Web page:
Three senior Fishtown residents give music criticism a new, fresh face.
Last Friday morning at 8:30 at Sulimay’s Restaurant–a long-standing, forever-unchanged greasy spoon in the heart of Fishtown—three old folks and a television crew have taken over the back booth. Surrounded by two bright lights and two cameras, each is strapped with a tiny microphone on their shirts, and earbuds in their ears.
A couple tables away a large, hirsute man sits behind a laptop.
“Okay. Here it comes,” he says to the three, clicking “Play” and blasting them with new songs by Iggy Pop, Isis, Yo La Tengo and several others.
Welcome to Breakfast at Sulimay’s, the increasingly popular web series that has taken a simple, straightforward idea—playing contemporary music for people naturally averse to contemporary music—to much comic and adorable effect. On this Friday the Sulimay’s crew is filming episodes 24 through 27, and before they’re done they’ll have listened to eight new, cutting-edge acts, most of them going over as well as that time you played Minor Threat for your mom.
Of course, that’s the point.
The man behind the laptop, behind Breakfast at Sulimay’s and behind a budding Internet television network called Scrapple.tv is Marc Brodzik, a 42-year-old beast of a man (think lumberjack-on-meth/teddy-bear hybrid) who has more passion for what he does in the tip of his 6-inch goatee than you have in your entire being. And he just received a Pew Fellowship in the Arts for media arts to prove it.
Brodzik eats at Sulimay’s often, and was intrigued by a group of old men who talked from booth to booth about the news of the day and the Phillies while munching on toast and sucking down coffee. “I thought it would be funny to have them review new music, and bring this very innocent, outsider perspective to it,” he says.
That he ended up with three gems with starkly different personalities and perspectives is a happy accident. “If it was just three grumpy old men it wouldn’t be as fun or as nuanced,” he says.
The players: Bill Abel, 75, a hip-hop hating bar owner who approaches most of the music with a heavy emphasis on “I don’t get it, and I don’t care to”; Ann Bailey, 66, an irascible, spunky woman who doesn’t mind working blue and is told frequently by commenters she “talks too much” on YouTube and “the blogs,” which she uses as a dismissive catchall and says with a tinge of disgust when describing all websites; and Joe Walker, 84, a former Shakespearean actor and Breakfast at Sulimay’s’ breakout star, with a mucus-lined, gravelly voice and a memory like an elephant who’s just eaten a wily patch of ginkgo biloba.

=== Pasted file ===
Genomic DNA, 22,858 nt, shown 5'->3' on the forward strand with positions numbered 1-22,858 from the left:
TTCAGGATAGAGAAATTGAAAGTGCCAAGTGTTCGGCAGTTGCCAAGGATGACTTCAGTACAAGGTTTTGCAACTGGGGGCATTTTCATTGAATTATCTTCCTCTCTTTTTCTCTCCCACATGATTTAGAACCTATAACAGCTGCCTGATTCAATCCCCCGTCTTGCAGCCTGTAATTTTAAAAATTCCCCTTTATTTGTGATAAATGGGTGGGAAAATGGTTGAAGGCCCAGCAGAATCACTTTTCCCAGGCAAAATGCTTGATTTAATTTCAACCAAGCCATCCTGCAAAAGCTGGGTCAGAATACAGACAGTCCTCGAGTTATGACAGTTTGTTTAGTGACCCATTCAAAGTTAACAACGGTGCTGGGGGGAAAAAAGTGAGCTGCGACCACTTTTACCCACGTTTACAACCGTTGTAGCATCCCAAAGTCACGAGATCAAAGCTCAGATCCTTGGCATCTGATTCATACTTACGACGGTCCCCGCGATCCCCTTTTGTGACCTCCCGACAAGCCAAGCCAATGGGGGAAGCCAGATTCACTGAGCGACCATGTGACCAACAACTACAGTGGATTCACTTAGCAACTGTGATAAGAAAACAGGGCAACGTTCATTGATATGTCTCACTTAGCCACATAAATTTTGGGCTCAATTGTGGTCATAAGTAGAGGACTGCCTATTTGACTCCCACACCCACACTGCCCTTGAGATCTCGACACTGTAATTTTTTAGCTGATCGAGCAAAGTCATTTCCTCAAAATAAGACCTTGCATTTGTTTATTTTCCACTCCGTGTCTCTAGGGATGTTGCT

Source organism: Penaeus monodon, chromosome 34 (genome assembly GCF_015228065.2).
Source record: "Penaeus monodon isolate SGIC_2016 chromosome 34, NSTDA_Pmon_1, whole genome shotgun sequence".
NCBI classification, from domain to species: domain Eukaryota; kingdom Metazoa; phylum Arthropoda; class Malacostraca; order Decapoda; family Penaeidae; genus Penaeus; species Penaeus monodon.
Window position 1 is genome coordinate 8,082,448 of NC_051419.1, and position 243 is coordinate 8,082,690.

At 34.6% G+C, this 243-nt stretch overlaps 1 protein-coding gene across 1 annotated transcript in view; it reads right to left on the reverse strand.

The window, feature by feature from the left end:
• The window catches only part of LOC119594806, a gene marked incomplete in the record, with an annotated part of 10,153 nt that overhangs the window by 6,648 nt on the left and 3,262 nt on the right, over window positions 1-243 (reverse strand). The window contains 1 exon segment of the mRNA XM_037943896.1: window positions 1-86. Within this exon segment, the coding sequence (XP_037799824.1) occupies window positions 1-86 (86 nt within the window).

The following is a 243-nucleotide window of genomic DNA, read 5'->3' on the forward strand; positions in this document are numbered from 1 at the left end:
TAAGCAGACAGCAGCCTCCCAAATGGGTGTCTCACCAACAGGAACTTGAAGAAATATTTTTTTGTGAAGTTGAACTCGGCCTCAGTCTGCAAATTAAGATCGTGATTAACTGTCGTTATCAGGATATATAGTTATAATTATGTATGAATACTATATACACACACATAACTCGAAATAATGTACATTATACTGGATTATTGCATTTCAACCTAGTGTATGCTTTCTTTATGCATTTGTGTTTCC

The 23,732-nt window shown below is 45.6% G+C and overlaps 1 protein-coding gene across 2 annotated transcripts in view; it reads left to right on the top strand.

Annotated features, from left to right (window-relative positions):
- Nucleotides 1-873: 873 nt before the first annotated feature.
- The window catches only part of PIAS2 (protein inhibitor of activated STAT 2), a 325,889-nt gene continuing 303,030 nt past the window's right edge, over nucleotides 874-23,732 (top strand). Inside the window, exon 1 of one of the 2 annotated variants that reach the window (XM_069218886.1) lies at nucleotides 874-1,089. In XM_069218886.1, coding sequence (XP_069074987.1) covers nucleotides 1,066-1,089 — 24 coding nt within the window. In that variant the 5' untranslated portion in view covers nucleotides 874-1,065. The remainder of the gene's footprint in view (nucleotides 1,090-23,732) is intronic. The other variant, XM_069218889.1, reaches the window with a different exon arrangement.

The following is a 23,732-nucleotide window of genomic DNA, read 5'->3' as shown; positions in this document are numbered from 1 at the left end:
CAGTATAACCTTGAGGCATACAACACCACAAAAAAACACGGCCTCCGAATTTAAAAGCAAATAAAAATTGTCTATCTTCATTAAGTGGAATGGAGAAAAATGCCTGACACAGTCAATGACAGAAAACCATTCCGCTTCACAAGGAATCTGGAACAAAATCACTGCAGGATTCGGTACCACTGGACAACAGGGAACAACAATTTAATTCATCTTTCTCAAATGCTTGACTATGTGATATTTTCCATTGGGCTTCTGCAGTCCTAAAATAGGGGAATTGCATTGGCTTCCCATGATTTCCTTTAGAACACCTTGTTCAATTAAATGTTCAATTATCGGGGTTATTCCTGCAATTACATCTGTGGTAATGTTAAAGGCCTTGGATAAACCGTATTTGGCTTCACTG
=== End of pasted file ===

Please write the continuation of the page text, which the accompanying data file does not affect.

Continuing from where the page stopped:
Walker is Breakfast at Sulimay’s’ Simon Cowell, which isn’t to say he’s mean. On the contrary, he’s often the cast member who’s least likely to say something cutting—often opting for “I didn’t care for it” or “I found it unimpressive” where Bailey might use “It fuckin’ sucked.” He’s Cowell in the sense that, of the three, he’s the one you’re most anxious to hear from.
And it’s not his opinion so much as it is his face. Like Cowell’s, it cannot tell a lie. Once Brodzik presses play, Walker’s face is stricken with deep, eyes-closed concentration that can say more about the new Animal Collective in a five- second close-up than a 1,500-word Pitchfork review written in earnest could ever hope to.
“Music today has too much rhythm,” Walker tells me after the shoot, repeating a refrain he uses frequently in many a Sulimay’s episode. “Rhythm drives popular music today. There’s not much use for melody in current music. They put the drums up front. They’ve got their priorities backward.”
First priority to Walker, Bailey and Able (and, more than likely, your grandparents) is lyrics, and all three bemoan contemporary music’s lack of what they consider good ones worth singing along to.
“You can’t understand half of them,” says Bailey, indignant (always indignant).
In the last few weeks, Sulimay’s has been picking up steam. Stereogum embedded the vid of the trio reviewing Dan Deacon and Bon Iver, and it quickly inched to the top of its “Most Popular” and “Most Commented” posts. Sasha Frere-Jones, The New Yorker ’s popular music critic, has written about the show. So too has Dallas, Texas’, popular Polaroid blog gorillavsbear.net, where Bailey, Able and Walker’s reviews of Animal Collective and Young Jeezy inspired 37 comments, including “Old people are nature’s comedians.” Phoenix New Times, Nashville Scene , indie-kingmaker Pitchfork, Vibe magazine and countless smaller blogs living in the shadows of their bigger brothers have all posted and reposted the viral vids.
And it’s only up from here. Bailey, Able and Walker are being interviewed Friday on Canadian public radio, and Brodzik is in talks with some national news shows to profile Sulimay’s .
There’s something to be said about music criticism in the age of Internet convergence here: What does it mean to criticize music when everyone has an opinion about it? What’s its purpose?